Lexington Mommy MNO


Operation Veggies

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One of our Moms asked for tips on getting her two year old to eat vegetables and ideas for hiding the veggies in food. Many of our moms commented with stories and ideas. After some research and talking to several moms, I’ve come up with a list of tips that seem to be the most successful.

Some kids just naturally love vegetables. For the rest of the kiddo population though, vegetables can be an uphill battle. We all know vegetables are an important part of our children’s diet and that an early pattern of healthy eating habits leads to healthier adults. The new slogan is “Five a Day!” Everyone should be getting five servings of fruits and vegetables a day. My older kids like to argue that five servings of fruit a day meets that criteria. (Secretly, it sounds good to me too.) So how do you get your toddler or preschooler to eat their veggies? There are several tactics to try.

1. Just keep putting it out there. Studies show that children need to be offered a food four to five times before they will try it. It also takes several tries before they like or love it. Always put a small serving of a vegetable or two on their plate so they also have them available and the opportunity is always there.

2. Make a no thank you rule. When you put the small serving on their plate at a meal, make it a rule that you have to take one bite before you can say “no, thank you.” I reserve this rule for when kids are pre-school age. When your kids get older, this is a good rule to have for any food that has been prepared, even if they don’t like it. You can turn it into a lesson on manners. The thought being that it would be rude to turn down food that someone has made for you because you don’t think you will like it, so you it is polite to at least take a tiny serving and try it before saying “no, thank you.”

3. Try different textures and ways of preparing the veggies. If you have tried steamed broccoli, try offering raw broccoli cut into small enough pieces. One mom wrote that her son prefers his roasted. Experiment with different seasonings or a tiny bit of butter wouldn’t hurt.

4. Dip and Play!! What kid doesn’t love to “play” with their food? Offer some peanut butter, humus, ranch, etc. for her to dip her veggies in. I’ve also been told peanut butter tofu is yummy. My big kids will eat more vegetables if there is dip to go with it. Another way to “play” is to arrange the veggies into a neat “face” or other picture on their plate.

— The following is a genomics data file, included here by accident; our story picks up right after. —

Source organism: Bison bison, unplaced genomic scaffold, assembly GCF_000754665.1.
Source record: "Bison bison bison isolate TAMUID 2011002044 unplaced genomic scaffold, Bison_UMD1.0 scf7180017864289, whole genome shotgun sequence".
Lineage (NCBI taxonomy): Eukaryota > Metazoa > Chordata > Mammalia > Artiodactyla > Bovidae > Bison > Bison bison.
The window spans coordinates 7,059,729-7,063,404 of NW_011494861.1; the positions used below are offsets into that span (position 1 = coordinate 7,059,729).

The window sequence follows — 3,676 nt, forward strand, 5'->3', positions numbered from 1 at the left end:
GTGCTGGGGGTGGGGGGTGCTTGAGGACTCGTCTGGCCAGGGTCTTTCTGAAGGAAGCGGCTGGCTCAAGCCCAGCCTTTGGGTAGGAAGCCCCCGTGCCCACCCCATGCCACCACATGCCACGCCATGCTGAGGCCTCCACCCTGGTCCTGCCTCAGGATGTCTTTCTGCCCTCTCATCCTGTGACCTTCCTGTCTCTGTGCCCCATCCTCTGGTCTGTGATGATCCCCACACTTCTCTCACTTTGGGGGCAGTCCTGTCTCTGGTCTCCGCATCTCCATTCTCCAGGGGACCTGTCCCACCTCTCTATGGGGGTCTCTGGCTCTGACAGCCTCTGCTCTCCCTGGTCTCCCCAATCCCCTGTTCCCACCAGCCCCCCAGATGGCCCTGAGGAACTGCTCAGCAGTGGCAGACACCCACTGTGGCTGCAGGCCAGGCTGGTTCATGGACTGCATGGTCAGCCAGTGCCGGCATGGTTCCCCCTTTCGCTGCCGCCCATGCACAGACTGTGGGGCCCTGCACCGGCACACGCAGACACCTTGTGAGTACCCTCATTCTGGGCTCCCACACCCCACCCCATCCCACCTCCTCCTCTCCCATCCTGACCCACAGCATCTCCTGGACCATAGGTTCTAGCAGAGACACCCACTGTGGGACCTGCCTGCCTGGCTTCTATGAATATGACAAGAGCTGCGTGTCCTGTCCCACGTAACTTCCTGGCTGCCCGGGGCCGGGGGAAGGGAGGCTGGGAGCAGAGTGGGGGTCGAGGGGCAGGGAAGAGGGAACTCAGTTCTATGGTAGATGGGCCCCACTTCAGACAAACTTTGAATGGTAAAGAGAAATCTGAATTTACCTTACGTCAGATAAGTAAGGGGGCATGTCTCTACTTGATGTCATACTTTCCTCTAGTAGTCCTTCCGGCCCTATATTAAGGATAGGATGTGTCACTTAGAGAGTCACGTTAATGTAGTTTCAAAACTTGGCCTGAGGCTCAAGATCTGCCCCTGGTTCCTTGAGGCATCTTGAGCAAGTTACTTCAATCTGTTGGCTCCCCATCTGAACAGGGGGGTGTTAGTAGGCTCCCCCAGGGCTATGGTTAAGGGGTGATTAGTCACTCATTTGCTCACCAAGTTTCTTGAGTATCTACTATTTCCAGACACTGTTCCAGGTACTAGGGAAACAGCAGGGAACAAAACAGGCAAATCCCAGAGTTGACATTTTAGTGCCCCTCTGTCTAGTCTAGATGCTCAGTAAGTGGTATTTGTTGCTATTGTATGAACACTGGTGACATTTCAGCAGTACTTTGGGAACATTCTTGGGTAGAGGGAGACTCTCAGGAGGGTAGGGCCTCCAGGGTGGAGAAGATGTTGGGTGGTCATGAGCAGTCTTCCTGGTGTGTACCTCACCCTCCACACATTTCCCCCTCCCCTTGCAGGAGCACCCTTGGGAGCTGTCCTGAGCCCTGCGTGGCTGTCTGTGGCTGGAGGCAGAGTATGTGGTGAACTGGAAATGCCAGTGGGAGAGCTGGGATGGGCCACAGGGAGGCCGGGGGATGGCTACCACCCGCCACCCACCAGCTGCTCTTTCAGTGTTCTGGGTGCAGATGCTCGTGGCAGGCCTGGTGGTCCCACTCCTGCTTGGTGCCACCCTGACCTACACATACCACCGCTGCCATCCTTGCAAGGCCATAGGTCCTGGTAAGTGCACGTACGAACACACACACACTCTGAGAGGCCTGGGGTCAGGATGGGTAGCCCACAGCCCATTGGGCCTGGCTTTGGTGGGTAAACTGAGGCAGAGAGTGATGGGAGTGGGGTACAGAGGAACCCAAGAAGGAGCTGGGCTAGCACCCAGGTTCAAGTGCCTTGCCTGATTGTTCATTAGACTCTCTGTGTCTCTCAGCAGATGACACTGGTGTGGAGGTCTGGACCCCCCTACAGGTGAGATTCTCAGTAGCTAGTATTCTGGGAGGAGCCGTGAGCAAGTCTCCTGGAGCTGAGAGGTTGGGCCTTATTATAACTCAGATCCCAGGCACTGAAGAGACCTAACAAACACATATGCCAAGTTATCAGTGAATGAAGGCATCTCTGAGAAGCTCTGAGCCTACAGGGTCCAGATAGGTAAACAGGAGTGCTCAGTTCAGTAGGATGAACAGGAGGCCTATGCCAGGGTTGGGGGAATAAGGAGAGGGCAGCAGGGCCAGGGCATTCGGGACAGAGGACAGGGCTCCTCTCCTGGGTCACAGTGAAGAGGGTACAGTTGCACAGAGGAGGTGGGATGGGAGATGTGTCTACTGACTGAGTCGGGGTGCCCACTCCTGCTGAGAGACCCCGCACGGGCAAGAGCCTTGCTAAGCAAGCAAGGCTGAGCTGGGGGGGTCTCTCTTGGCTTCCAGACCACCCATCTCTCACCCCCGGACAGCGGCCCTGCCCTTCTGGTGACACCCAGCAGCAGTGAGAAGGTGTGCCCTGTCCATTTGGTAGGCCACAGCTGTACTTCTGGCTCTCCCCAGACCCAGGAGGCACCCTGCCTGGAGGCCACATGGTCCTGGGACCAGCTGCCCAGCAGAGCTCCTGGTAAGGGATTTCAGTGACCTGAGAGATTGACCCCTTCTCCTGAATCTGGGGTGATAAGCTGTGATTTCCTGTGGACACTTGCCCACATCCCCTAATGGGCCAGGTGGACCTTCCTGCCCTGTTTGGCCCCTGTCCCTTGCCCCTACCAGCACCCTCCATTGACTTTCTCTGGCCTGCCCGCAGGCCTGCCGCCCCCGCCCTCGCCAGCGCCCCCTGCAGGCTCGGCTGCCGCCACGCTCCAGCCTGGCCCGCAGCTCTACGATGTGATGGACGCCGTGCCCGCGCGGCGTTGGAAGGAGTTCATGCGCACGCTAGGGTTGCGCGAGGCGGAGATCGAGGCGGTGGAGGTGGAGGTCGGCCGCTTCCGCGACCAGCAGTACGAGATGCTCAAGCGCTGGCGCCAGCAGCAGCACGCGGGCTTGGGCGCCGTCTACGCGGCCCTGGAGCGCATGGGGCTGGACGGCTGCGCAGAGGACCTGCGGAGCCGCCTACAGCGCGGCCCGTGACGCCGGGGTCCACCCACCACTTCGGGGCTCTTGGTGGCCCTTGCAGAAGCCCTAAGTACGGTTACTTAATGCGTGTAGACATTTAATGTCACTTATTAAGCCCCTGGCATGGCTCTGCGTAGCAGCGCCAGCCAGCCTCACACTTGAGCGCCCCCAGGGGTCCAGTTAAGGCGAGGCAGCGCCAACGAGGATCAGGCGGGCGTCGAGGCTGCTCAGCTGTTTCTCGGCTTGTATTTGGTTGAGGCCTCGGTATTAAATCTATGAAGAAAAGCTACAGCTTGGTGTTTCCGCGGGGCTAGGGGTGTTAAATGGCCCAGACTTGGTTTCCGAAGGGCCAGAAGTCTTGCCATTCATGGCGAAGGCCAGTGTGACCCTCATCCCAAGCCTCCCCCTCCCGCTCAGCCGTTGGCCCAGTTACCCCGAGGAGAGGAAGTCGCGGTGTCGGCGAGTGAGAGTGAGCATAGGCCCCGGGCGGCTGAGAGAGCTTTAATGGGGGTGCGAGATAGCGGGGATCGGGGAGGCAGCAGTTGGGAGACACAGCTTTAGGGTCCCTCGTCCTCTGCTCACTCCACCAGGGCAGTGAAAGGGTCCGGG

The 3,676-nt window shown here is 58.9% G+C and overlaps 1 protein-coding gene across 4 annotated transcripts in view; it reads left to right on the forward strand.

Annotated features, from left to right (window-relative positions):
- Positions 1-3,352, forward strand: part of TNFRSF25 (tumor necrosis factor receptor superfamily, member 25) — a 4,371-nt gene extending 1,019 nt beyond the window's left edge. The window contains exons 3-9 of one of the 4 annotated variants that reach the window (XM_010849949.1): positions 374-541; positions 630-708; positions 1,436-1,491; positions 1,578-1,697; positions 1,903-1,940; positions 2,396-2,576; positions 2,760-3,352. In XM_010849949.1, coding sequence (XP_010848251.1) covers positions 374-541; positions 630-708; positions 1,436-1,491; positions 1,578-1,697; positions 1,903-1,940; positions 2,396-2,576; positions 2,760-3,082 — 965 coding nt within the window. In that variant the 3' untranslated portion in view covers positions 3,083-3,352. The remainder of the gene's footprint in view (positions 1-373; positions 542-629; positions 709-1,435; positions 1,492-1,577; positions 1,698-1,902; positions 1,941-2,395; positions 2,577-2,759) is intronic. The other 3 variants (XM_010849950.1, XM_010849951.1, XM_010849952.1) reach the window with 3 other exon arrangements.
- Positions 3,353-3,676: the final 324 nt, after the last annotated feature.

5. Offer a reward. Stickers or dessert works. A study in London found that when children were offered a reward to eat there vegetables for a few weeks that months later even long after rewards were not an option, they still ate twice as much as the kids who were not given rewards.

6. Hide them. The moms seems to be split on whether this is a good idea. Personally, I think hiding them is a fantastic option. They need the nutrients one way or the other and it’s sooooo much easier than fighting some days. I think it should be a combined effort though. I am a fan of the “sneaky” recipes but think that obvious vegetables need to be offered in addition. So while you are fighting the good fight and going through what can be a long process of teaching them to love vegetables, they are still getting the veggies hidden in the foods they ARE eating. And when they are old enough to help you cook, they will see that vegetables are going into the foods that they are eating.

Learning to love vegetables as a small child is important but it can be a marathon. Don’t try to force the issue and sprint. And what works for one child may not work for another. You are not alone. Countless numbers of moms are fighting the good fight with you!

How do you get your children  to eat their veggies? Thanks for all your tips and ideas!

This article is from our 2010 archives.

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  1. Holly Winters

    September 28, 2012 at 8:28 pm

    I’ve been sneaking veggies in for years! I still offer my children veggies as a side dish and require that have at least one bite of everything on their plates, but those extra veggies they don’t know about? Well, all the better. They enjoy cocoa chocolate chip pancakes with blueberries and spinach and yummy peanut butter balls made entirely with sweet potatoes and carrots (and only 1/4 cup of peanut butter for the entire recipe!). I read a great book recently called “French Kids Eat Everything,” and it gave some really great logical suggestions to implement in our culture without fully going French. I am planning to try some of those along with continuing to sneak in veggies when I can. The funny thing is that I’ve done it so much that my adult friends don’t trust me anymore! 🙂

  2. Erin

    August 15, 2013 at 7:26 pm

    I recommend Ellyn Satter’s book: Child of Mine: Feeding With Love and Good Sense. She is a registered dietitian and psychologist who will show you how feed children with long-term success in mind.

  3. Lexington Mommy

    August 15, 2013 at 11:10 pm

    I’ll have to check that out! The little one has slipped back into a super, picky eating phase. It’s driving me crazy. I’m back to hiding stuff in the few things she will eat, while continuing to offer the real food. Can’t wait to make it back to just fixing simple food. Thanks for the recommendation!

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